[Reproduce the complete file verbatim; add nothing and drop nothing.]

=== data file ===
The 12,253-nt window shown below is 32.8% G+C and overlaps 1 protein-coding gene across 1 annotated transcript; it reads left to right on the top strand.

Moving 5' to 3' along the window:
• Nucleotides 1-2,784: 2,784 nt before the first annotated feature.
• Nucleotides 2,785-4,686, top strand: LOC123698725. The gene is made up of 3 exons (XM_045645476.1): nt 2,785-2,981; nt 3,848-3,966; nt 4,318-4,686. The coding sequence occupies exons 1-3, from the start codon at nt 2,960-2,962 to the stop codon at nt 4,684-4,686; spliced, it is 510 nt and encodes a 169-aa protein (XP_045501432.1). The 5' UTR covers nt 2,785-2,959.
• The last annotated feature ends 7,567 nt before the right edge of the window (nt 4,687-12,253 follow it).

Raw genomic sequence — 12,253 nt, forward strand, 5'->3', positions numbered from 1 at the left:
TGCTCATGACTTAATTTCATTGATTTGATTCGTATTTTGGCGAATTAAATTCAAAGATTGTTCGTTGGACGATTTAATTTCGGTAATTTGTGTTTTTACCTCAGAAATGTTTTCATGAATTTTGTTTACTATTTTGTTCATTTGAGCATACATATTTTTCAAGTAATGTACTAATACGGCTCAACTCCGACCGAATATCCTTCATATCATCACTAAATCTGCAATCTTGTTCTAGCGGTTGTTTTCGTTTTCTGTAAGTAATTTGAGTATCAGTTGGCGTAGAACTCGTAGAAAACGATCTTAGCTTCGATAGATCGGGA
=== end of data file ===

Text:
The 12,253-nt window shown below is 32.8% G+C and overlaps 1 protein-coding gene across 1 annotated transcript; it reads left to right on the top strand.

Moving 5' to 3' along the window:
• Nucleotides 1-2,784: 2,784 nt before the first annotated feature.
• Nucleotides 2,785-4,686, top strand: LOC123698725. The gene is made up of 3 exons (XM_045645476.1): nt 2,785-2,981; nt 3,848-3,966; nt 4,318-4,686. The coding sequence occupies exons 1-3, from the start codon at nt 2,960-2,962 to the stop codon at nt 4,684-4,686; spliced, it is 510 nt and encodes a 169-aa protein (XP_045501432.1). The 5' UTR covers nt 2,785-2,959.
• The last annotated feature ends 7,567 nt before the right edge of the window (nt 4,687-12,253 follow it).

Raw genomic sequence — 12,253 nt, forward strand, 5'->3', positions numbered from 1 at the left:
TGCTCATGACTTAATTTCATTGATTTGATTCGTATTTTGGCGAATTAAATTCAAAGATTGTTCGTTGGACGATTTAATTTCGGTAATTTGTGTTTTTACCTCAGAAATGTTTTCATGAATTTTGTTTACTATTTTGTTCATTTGAGCATACATATTTTTCAAGTAATGTACTAATACGGCTCAACTCCGACCGAATATCCTTCATATCATCACTAAATCTGCAATCTTGTTCTAGCGGTTGTTTTCGTTTTCTGTAAGTAATTTGAGTATCAGTTGGCGTAGAACTCGTAGAAAACGATCTTAGCTTCGATAGATCGGGA